Hamilton

Is Auchmar Mansion Hamilton's next great museum? The city starts planning

Auchmar Mansion just moved a step closer to being Hamilton's newest museum.

City council voted once and for all Wednesday to keep the Gothic mansion in public hands

Auchmar Mansion has been vacant for years. Now that the city knows it's keeping it, it can start planning for its future. (City of Hamilton)

Auchmar Mansion just moved a step closer to being Hamilton's newest museum.

City council voted Wednesday to keep the grand historic mansion in public hands. That puts an end to years of secret conversations, thwarted plans, and anxiety that the Gothic estate would one day be sold.

All that's over, said Mayor Fred Eisenberger. This paves the way for the mansion to join the ranks of Dundurn Castle and Battlefield House as one of Hamilton's oldest attractions.

The city has looked at selling it before, but "I'm not on for that anymore," Eisenberger said. 

"At some point, we have to start looking at this facility and making it our own."

There have been years of uncertainty around the fate of the mansion at Fennell Avenue and West 5th.

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      Isaac Buchanan, founder of the Royal Hamilton Light Infantry, built Auchmar in 1852. The city bought it in 1999, but since 2001, it's sat empty.

      The building needs about $20 million in repairs. Each year, the city spends around $25,000 to provide basic heat and upkeep.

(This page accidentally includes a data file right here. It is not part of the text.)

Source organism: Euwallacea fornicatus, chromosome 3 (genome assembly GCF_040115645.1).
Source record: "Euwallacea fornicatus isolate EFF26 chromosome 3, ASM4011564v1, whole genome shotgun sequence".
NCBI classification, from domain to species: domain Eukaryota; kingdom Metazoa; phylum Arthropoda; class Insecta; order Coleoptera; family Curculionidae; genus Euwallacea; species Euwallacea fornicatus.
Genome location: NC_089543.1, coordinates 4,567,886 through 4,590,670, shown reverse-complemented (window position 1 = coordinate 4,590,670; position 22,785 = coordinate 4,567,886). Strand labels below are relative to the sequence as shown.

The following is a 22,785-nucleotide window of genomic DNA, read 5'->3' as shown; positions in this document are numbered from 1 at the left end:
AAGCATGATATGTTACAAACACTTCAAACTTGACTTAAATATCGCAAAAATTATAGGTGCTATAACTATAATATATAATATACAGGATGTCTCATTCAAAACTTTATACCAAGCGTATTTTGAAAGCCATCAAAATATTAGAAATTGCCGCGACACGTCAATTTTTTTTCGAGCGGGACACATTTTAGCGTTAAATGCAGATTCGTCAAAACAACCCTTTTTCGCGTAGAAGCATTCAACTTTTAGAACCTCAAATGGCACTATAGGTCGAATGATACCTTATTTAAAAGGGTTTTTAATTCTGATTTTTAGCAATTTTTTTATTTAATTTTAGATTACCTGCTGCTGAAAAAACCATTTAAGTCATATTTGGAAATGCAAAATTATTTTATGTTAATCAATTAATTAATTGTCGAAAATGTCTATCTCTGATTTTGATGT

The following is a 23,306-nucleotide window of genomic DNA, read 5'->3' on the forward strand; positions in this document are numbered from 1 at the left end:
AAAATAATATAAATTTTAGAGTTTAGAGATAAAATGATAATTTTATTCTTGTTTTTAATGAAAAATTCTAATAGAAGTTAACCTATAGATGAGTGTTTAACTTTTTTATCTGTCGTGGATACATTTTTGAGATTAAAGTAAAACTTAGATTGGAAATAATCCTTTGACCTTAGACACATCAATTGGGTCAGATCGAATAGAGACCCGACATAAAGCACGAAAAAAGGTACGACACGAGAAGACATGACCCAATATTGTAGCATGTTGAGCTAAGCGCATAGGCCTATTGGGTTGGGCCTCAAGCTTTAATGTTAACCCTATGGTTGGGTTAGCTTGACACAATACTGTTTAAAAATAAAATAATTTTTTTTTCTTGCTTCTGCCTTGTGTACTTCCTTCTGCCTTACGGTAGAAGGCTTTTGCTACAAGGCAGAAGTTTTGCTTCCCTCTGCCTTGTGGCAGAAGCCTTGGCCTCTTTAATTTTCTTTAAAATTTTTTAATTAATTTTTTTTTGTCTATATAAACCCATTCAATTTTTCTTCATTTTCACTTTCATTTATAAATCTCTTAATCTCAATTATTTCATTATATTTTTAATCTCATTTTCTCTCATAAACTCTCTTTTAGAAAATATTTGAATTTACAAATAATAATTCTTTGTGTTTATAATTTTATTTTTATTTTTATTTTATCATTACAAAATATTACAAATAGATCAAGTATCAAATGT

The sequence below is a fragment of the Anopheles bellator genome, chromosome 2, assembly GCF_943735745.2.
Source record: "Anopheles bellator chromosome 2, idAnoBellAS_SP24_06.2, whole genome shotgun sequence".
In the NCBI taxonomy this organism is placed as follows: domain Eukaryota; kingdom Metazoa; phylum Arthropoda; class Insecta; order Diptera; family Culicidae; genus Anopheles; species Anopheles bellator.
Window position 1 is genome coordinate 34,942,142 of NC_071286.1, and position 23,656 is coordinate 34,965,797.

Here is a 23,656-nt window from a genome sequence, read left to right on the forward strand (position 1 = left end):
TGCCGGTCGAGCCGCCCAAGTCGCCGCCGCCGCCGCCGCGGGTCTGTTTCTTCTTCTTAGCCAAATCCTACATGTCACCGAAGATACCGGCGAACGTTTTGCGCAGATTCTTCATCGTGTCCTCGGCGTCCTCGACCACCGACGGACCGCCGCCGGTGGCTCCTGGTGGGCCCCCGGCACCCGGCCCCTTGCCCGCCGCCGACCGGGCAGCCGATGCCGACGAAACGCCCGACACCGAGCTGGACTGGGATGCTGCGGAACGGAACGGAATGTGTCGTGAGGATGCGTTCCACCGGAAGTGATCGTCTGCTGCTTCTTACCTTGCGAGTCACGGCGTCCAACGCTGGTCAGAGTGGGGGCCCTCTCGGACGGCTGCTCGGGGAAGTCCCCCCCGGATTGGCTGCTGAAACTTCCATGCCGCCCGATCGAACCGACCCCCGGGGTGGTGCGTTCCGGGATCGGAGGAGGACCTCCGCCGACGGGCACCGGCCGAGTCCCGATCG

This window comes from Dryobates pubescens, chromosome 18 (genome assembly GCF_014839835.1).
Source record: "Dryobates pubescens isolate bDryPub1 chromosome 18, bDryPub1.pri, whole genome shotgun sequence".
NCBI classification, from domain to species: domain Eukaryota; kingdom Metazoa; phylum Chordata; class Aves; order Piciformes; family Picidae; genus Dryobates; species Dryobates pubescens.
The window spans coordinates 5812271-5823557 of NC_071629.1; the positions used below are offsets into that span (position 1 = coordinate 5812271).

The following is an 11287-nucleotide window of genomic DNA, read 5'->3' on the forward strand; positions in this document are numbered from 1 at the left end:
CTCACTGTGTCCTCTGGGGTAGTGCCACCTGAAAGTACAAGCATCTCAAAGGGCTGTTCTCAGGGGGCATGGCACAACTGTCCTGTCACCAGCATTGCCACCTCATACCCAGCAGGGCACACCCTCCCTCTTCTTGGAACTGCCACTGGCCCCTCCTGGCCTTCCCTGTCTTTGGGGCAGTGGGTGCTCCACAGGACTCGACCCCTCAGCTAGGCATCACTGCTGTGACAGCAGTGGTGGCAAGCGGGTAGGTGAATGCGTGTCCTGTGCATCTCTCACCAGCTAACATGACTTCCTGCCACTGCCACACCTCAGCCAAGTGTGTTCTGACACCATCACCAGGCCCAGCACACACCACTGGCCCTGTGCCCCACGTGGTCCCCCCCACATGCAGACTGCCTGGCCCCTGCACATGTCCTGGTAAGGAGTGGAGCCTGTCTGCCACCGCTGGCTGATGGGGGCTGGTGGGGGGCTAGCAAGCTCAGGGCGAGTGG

Cardus, a right-wing think tank, has expressed interest over the years. At one point, the city issued a request for proposals for possible buyers, although some said that process was flawed.

      Most recently, the RHLI 13th Battalion Auchmar Trust had a promising proposal. It wanted to make the house a heritage museum. It wanted a volunteer saloon, event space and a gazebo. But it was stumped by the $20 million renovation costs.

      In the fall, the trust told the city that two of its board members resigned for health reasons, and the trust hadn't made much headway in fundraising.

      Lloyd Ferguson, Ancaster councillor, moved a motion Wednesday to entertain future offers to buy Auchmar. John-Paul Danko of Ward 8, where Auchmar is located, seconded. Danko thought about it more during the debate and withdrew his support, and Ferguson's motion died.

      "I have zero interest in this being sold," Danko said. He just wanted to hear about future offers.

      But that pushed councillors to make a definitive decision – Auchmar isn't going anywhere, period.

      "We've gone down this road so many times with Auchmar," said Coun. Maria Pearson of lower Stoney Creek. "If I today heard Battlefield House was up for grabs, there'd be no way."

      City staff will now work on a plan for the building, including how it will try to afford the steep renovation costs.

      Also on Wednesday, council approved a one-year trial that will see anyone with a library card get into museums free.

      One day, Pearson said, "Auchmar could be one of them."

      About the Author

      Samantha Craggs is a CBC News reporter based in Hamilton, Ont. She has a particular interest in politics and social justice stories, and tweets live from Hamilton city hall. Follow her on Twitter at @SamCraggsCBC, or email her at samantha.craggs@cbc.ca

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